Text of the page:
The Gold submissions at DigiPen were due at the end of last week. Our game Subsonic made a strong impression, but not everything was rosy perfection. Here's a look at what went right and what went wrong, and how you can avoid our mistakes in your own projects.
As a recap, our game is a top-down stylized stealthy puzzle game set in a 1960's Spy-Tech world, where the player's main weapon is a sound gun that can be used to distract, confuse, and disrupt enemy agents and guards. The short version of all that is that Subsonic is an AI puzzle game where you can see sound.
What Went Right
Perhaps the biggest success was the gameplay idea itself. Unlike many other teams, we found that original idea carried through relatively unchanged from initial conception all the way through Gold. While there certainly was a strong need for additional mechanics to really flesh out the sound gun ability, overall we made very few changes to the gameplay and design. Unfortunately, I can't give any real advice on how to emulate this success; we hit on a good idea and were lucky for it.
Our stylization and graphics helped to really carry the game idea forward. Instead of aiming for a realistic or even cartoony character-rich visual style, we aimed for a tactical read-out type of display that displayed the environment, player, and characters in a very abstract vector style. This freed us from the need to create or tweak a large amount of art assets. What we lacked in raw art we made up for in effects and polish, from the way the sound waves bounced off walls to the virtual scanlines and CRT-style blur applied to the game screen. Level transitions included blur and saturation effects, menu items animated on mouse over, and the HUD made heavy use of shaders to display a very gorgeous charge meter for the sound gun. Given the overall simplicity of the graphics they still managed to look quite impressive and beautiful, especially for a Sophomore game.
The third major success was the strength of the core engine. Overall, relatively little in the engine needed to be replaced or rewritten during the second semester. There were certainly some cleanups, feature enhancements, and some refactoring, but overall the engine was flexible and easy to use to the point that everything we wanted to do was easy to pull off with a minimal of fuss. I attest this to the clean use of components and messages.
What Went Wrong
By far the biggest issue we had was the relative weakness of our in-game editor. This was attested largely due to the lack of a solid GUI framework and my reluctance to write such a framework as anything less than a full application-level GUI framework on the lines of a slimmed down GTK+ or Qt. By not simply putting something together that did what it needed even if not using the best possible technology, the editor never really materialized into much more than a basic tile editor. This limited the flexibility and productivity of the designers to an unacceptable degree.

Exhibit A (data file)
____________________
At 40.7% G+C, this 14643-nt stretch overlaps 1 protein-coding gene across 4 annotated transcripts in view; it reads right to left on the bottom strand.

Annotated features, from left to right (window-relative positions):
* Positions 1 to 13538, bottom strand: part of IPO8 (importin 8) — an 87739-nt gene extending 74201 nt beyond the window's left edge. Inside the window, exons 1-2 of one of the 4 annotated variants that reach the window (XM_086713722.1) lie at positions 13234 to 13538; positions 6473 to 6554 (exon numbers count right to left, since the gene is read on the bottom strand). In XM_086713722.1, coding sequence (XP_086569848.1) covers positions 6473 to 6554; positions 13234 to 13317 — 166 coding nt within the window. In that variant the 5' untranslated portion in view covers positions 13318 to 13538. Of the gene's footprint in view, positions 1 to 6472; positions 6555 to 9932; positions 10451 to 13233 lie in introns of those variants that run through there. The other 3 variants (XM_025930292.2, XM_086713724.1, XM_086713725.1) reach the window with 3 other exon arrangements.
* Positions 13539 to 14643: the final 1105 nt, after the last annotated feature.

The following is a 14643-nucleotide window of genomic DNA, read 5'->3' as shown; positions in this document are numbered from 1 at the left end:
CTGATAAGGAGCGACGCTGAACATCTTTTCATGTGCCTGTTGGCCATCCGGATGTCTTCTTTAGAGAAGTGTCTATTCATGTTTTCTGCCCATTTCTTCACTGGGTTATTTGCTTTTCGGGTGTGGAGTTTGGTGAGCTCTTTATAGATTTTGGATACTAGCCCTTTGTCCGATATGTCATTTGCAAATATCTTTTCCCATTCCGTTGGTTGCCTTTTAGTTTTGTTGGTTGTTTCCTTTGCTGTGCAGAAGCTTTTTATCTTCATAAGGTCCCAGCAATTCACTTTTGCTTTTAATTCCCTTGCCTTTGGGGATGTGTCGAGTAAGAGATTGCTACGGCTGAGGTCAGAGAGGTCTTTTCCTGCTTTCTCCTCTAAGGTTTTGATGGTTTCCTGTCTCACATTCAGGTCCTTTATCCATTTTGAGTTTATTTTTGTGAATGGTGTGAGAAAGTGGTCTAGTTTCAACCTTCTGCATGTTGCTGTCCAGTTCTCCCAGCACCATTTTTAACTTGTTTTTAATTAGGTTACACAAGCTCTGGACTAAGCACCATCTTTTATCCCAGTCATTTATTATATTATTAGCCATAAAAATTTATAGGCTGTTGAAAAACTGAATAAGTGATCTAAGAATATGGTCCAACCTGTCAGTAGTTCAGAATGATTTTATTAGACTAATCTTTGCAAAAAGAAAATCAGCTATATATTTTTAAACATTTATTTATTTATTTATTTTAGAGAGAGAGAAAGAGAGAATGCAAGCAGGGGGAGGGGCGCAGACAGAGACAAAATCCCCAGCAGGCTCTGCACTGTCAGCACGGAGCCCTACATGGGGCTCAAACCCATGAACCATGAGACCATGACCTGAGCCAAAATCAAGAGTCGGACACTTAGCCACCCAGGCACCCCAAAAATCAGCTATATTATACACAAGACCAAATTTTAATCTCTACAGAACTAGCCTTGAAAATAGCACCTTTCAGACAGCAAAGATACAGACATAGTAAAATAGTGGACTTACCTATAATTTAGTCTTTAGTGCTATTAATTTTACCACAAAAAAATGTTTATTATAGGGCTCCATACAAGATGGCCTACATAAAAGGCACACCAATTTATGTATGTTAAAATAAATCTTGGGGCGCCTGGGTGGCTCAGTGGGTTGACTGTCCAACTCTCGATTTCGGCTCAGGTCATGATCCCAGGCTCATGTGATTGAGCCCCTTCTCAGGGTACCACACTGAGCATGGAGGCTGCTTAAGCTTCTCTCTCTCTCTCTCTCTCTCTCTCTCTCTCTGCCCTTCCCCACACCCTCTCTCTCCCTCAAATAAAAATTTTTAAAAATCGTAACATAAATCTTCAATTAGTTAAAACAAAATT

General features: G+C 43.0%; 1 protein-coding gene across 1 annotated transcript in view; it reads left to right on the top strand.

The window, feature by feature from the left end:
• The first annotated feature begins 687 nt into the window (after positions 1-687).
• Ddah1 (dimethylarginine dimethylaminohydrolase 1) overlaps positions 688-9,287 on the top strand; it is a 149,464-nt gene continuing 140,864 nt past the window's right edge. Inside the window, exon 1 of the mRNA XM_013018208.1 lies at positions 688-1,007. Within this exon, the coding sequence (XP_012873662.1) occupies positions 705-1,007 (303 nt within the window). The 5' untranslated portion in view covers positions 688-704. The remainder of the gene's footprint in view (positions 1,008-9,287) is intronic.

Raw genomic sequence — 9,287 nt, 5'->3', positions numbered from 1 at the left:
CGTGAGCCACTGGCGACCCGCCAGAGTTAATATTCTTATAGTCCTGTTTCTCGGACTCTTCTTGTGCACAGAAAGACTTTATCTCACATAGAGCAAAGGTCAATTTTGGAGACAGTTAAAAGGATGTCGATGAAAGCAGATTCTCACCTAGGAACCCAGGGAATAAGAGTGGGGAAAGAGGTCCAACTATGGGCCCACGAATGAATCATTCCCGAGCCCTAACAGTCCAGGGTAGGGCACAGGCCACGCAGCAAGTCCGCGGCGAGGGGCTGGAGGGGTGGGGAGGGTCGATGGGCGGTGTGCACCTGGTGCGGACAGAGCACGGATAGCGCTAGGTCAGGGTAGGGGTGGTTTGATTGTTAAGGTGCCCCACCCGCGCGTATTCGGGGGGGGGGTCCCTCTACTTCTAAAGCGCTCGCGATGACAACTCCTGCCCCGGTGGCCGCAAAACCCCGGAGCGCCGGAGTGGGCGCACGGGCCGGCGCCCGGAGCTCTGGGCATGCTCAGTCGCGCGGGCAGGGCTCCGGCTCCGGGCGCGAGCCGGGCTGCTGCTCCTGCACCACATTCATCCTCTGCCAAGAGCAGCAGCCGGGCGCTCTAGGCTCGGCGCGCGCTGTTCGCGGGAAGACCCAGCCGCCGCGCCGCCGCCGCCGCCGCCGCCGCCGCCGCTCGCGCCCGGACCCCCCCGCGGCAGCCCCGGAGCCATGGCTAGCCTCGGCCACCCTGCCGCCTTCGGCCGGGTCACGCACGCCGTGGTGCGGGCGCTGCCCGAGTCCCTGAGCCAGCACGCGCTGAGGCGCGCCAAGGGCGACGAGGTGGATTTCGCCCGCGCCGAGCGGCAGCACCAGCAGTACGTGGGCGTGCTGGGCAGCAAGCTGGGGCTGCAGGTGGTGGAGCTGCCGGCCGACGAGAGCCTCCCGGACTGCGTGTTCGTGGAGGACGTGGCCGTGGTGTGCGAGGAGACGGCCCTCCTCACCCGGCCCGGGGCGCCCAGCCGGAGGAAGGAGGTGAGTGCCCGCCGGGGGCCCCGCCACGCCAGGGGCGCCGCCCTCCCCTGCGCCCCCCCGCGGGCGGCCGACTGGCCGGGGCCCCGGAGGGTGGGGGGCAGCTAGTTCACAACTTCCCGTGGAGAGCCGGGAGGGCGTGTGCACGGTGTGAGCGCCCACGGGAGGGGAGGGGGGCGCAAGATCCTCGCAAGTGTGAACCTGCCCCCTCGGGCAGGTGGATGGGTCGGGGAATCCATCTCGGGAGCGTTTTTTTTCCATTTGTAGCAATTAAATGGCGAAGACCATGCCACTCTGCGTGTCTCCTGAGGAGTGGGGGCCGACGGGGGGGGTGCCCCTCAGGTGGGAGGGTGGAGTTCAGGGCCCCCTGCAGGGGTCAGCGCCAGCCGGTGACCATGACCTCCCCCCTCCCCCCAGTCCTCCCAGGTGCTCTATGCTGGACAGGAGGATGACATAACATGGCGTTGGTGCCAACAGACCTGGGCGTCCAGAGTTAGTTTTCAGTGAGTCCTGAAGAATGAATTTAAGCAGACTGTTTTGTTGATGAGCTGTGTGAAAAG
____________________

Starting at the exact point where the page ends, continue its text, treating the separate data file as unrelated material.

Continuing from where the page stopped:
A second big failing was the lack of attention paid to play testers during the second half of the semester. During the first half a lot of feedback was taken from testers and used to tweak and enhance the gameplay. Towards the end, however, many of the levels turned out to be too difficult for players, but the feedback was often ignored; sometimes even ridiculed by the designers. While the game managed to retain high marks for fun despite the difficulty and balance issues, by far the biggest complaint we have repeatedly received is that the game ramps up the difficult too fast and that many of the puzzles are impossible to solve by any means other than permutation (trying every solution until the particular one the designer had in mind is found). This is the complete opposite of the problem we had at the end of the first semester where the game was considered too easy as any puzzle could be bypassed simply by running fast enough. We never found the perfect balance, and this can be attested almost completely to the failure to really take in play testers' feedback and tweak the levels appropriately based on how the actual players approached the puzzles.
The final failing, which has little effect on the game itself but which certainly attributed to grading, was a snafu with the final submission. One of the final tweaks to the game made to comply with the TCRs (Technical Certification Requirements) used for grading was never checked into our Subversion repository. When I did my final run through the TCRs, I checked off that requirement (the presence of a simple help screen showing player controls) as I knew the feature had been written and tested. What I failed to do was to actually check the RTM build I made to ensure that the feature was actually present. Because of my lack of thorough testing, I did not catch that the feature was not committed and hence not present on the RTM build machine and our final submission lacked the critical requirement. By virtue of having to make a second submission after the deadline when the instructors notified me of the mistake our final grade for the project dropped a full 10%. The moral of this story is treat your RTM as a Release Candidate (the real kind of RC, not the "beta test" RCs many companies release). Make the final build and then fully and completely run through and tests and certifications; it it passes, great, and if not, fix and build a new RC and then completely run through the tests and certifications again.